The problem with horses/ponies affected by metabolic syndrome is that the nutrients they receive are in excess or are of the wrong type to what they require to remain in good health.  There are a high number of horses and ponies who require far fewer calories than they receive, with the excess then being stored as adipose tissue. The main problem is the amount of glucose/sugar which when ingested must be cleared from the blood as soon as possible. Glucose is toxic and will destroy vital organs including the brain, if allowed to linger, therefore the body has a strict policy on glucose control and it is either used or stored as quickly as possible by a transport system (GLUT 4) under the signalling of the hormone insulin. Continuously high levels of insulin in the blood stream when suddenly topped up by a single incidence of sugar overload (frosty grass) and the consequential response of a fresh release of insulin will cause a laminitic attack, though the initial problem is not the frosty grass but the abnormally high circulating levels of insulin.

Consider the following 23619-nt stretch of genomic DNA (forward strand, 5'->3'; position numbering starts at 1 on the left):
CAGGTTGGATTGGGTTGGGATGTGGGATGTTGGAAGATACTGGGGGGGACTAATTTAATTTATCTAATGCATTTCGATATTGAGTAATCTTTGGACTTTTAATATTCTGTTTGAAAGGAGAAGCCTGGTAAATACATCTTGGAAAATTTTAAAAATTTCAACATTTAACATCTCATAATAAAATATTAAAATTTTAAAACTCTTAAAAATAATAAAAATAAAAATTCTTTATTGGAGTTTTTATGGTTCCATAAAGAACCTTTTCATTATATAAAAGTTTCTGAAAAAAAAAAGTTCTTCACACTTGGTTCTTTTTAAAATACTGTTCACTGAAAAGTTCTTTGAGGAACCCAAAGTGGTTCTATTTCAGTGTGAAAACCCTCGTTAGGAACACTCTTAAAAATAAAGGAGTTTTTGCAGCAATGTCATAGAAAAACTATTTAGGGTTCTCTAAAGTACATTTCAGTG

The UK horse population has a high number of native breeds and cross breeds as well as breeds such as Arabs which have been bred to survive in the harshest of environments, this is achieved as their endocrine signalling system transmits a different set of information about how to survive and live than does say the endocrine system of a thoroughbred racehorse.

To achieve this homeostasis the endocrine system will relay a whole series of messages about food consumption and storage, energy transmission, suppression or increase of appetite, depression of energy expenditure, coat growth, hair thickness and the time to shed the excess hair.  Part of this system is circadian in nature (around a 24hour period) and relies largely upon light, but part of the system relies on seasonal temperatures and nutrient availability.